Rhetorical modes. Modes of discourse. Writing genres. These terms are often interchangeable and refer to four main categories—narration, description, argumentation/persuasion, and exposition.
Argumentation and persuasion, at least for the AP English Language & Composition course, is a stand-alone set of modes, one that must be taught explicitly and with depth. On the exam students will write at least two persuasive essays (arguably three since even rhetorical analysis sets up a thesis) and analyze them as well on the multiple-choice section. The passage for the rhetorical analysis essay may be a persuasive piece itself. In short, argumentation and persuasion get their own big, big slice of the AP Lang pie.
Narration and description are their own categories as well and are often the most fun to write and most difficult to analyze. Their theses are usually more subtle, thus making them a challenge for less experienced readers and writers.
Exposition is a strange one. It breaks out into comparison-contrast, extended definition, classification and division, cause and effect, and process analysis. In AP world, I think of these as mini modes, frames that students may analyze on the exam but that they will not likely be asked to produce. Students should learn to write in these modes anyway. What better way to wrap your head around a concept than to produce within that framework?
But we’re not done with exposition. Add within that broader mode rhetorical analysis and literary analysis, the big dogs of any English/Language Arts curriculum. I handle those separately and extensively.
So how in the world do we get all this in? There are several ways to go about it. In an earlier blog post, 5 Approaches to Rhetorical Analysis, I discuss analysis itself, but there’s more to the modes than just picking them apart. Students should be able to recognize them, break them down, and write within them. Here are several ways to manage all of that.
Method 1: Isolate the instruction for each rhetorical mode.
If you’ve been following me for a while, you know that I’m a pretty linear thinker, so this method works well for me. I stop the world, teach the content and skills, and move on to the next mode. My thinking on this has evolved a bit, and here’s the latest iteration: For each mode, I have the following elements in my tool box:
- A straightforward handout
- A graphic organizer
- A list of simple prompts
- A rubric to set up expectations
- A set of model essays (also known as mentor texts)
- A tips sheet for the analysis of essays within that mode
Want a sampler of my rhetorical mode materials? Click here to drop me your email address here and get an eight-page freebie.
In short, students learn about the mode, write in the mode, and then learn to analyze more complex texts written in that mode. Along the way, I also address the use of the mode as both rhetorical strategy and a rhetorical device (think macro versus micro). I recently published a resource that helps teachers walk through this process. Check out 7 Rhetorical Modes.
Method 2: Put the lion’s share of the research and planning on students.
Through a rhetorical mode group project, students take ownership of the learning. Though still isolated, this method introduces students to each mode in a more cursory way that sets them up for teacher-led direct instruction later.
Here’s how it works: A team of three or four students is assigned one of seven modes (skip argumentation and persuasion for this project). The team is responsible for researching the mode, developing a handout, choosing two models for the class to read, creating a short reading assessment so that students are held accountable for the reading, and teaching the class about the mode. The group creates a prompt and assigns it to the class, and students produce an essay that then goes to the teacher for evaluation. I used this approach for years, and students enjoyed it for several reasons. It gives them a break from me, they are more engaged in the instruction, and they get to create six to seven creative pieces. (I allow them to choose which six essays to write, and they create a portfolio of for me.)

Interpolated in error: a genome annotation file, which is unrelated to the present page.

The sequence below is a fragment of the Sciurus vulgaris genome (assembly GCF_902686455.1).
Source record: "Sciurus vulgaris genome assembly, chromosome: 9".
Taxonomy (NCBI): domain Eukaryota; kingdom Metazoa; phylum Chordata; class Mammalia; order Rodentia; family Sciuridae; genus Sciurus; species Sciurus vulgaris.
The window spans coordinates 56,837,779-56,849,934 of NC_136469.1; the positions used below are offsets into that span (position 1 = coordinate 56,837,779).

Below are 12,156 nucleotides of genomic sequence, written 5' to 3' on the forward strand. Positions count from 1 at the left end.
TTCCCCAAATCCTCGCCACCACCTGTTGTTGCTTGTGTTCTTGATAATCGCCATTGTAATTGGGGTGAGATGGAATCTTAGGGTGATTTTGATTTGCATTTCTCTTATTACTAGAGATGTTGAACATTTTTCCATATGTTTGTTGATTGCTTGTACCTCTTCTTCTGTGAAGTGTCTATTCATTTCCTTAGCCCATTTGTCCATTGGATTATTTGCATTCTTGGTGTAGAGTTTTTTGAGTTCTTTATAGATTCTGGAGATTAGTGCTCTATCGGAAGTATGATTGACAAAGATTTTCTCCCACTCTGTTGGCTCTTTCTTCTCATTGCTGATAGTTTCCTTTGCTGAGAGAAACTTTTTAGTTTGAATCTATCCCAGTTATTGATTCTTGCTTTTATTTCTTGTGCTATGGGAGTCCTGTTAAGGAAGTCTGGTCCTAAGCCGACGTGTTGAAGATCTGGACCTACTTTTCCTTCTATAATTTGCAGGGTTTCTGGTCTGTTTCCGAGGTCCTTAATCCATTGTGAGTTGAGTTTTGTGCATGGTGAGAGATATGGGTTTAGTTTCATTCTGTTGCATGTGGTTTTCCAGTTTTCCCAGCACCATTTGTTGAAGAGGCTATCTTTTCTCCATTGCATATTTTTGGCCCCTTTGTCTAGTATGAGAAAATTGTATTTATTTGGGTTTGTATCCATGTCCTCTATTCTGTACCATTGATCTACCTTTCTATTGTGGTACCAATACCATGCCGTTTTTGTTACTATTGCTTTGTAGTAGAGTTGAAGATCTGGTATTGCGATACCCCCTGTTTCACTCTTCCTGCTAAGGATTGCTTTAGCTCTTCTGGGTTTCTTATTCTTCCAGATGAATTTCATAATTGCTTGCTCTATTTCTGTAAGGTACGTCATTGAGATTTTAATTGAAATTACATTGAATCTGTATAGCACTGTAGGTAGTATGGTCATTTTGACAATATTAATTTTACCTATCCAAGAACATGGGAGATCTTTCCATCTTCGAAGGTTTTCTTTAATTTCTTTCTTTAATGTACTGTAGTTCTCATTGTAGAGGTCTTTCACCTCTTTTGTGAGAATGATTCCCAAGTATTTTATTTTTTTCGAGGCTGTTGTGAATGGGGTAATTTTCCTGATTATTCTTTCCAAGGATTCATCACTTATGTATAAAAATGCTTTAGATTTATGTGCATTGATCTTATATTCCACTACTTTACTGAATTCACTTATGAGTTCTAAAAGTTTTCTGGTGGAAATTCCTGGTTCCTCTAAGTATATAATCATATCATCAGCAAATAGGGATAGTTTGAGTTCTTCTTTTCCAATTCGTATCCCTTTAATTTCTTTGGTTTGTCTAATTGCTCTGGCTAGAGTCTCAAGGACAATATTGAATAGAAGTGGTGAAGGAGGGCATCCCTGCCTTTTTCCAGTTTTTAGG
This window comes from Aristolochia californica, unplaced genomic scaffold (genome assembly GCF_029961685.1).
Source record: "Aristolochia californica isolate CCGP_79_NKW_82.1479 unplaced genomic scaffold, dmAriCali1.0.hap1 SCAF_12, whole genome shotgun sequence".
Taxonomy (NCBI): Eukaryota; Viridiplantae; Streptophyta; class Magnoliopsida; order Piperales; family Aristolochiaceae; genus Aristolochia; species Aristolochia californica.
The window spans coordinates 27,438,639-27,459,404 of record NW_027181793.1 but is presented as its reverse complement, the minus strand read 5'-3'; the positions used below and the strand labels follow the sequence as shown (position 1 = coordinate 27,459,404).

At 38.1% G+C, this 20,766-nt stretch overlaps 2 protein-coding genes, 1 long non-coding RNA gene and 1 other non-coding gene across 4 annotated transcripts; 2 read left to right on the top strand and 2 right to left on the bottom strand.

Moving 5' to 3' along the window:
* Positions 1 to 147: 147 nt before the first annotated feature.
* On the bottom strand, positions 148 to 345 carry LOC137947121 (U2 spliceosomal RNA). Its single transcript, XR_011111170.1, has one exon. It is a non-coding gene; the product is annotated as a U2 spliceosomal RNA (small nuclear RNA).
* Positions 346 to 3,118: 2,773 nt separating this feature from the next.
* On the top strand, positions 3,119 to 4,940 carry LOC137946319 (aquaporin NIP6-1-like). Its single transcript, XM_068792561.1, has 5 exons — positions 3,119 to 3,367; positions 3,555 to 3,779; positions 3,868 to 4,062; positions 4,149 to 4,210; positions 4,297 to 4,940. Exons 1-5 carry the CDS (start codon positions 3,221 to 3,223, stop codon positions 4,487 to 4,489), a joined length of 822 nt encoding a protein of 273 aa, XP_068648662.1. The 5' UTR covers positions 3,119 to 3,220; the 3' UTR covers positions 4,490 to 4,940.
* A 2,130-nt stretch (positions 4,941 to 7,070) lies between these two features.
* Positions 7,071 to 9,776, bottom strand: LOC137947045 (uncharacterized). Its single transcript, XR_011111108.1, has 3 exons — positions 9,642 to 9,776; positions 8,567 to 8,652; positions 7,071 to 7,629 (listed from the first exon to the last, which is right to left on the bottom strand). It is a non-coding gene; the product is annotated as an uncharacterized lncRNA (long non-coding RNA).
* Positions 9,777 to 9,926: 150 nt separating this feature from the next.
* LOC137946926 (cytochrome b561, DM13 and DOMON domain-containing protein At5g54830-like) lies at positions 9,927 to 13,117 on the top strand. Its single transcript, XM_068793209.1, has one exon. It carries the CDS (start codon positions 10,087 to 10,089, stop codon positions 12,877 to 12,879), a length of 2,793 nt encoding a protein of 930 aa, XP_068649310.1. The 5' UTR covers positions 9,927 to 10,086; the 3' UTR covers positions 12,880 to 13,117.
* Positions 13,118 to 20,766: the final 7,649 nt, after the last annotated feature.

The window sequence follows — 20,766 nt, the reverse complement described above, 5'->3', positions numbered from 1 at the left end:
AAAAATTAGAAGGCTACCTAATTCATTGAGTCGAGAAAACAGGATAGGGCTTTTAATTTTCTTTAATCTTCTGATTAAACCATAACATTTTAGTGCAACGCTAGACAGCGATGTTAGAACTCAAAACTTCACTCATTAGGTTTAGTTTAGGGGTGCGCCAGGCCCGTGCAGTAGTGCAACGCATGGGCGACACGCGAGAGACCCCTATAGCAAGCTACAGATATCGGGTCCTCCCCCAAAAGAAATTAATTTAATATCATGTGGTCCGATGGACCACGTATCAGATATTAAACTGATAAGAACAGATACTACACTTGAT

Method 3: Weave all the modes into one unit on a longer work.
In this day of teaching excerpts and pieces of longer works for fear of running out of time, boring our students, or NOT preparing them for short-passage end-of-course assessments, we are missing out on an opportunity to weave in all the skills we need to teach. (A friend of mine blogged about this very thing. Check out Room 213’s post about the dangers of not teaching longer works.)
We really can use novels, long essays, essay collections and other extensive works to get in all the content and skills we need to teach.
Here’s what it might look like: Within a longer work of creative nonfiction like The Things They Carried or an essay collection like In Search of Our Mother’s Gardens, incorporate instruction in all the modes. One chapter or essay might use narration beautifully as a strategy or device, so that’s a perfect time to talk about that mode, practice analyzing a piece in that mode, and write in that mode.
Method 4: Weave the modes into themed or chronological units.
If your preferred method of instruction is more holistic, you have your work cut out for you in terms of making sure you get it all in. I envision it as something like this: Within a unit on war, incorporate essays from two different rhetorical modes (or modes of discourse). It is here that students learn the elements of those two modes, learn to analyze them, and learn to write in them. Including argumentation and persuasion and rhetorical analysis, you might have nine modes to address, so the planning of four or five thematic units should include all the modes.
There we have it: Four ways to teach the rhetorical modes.
Want a free mini unit on one of the modes? Grab this descriptive mode pack.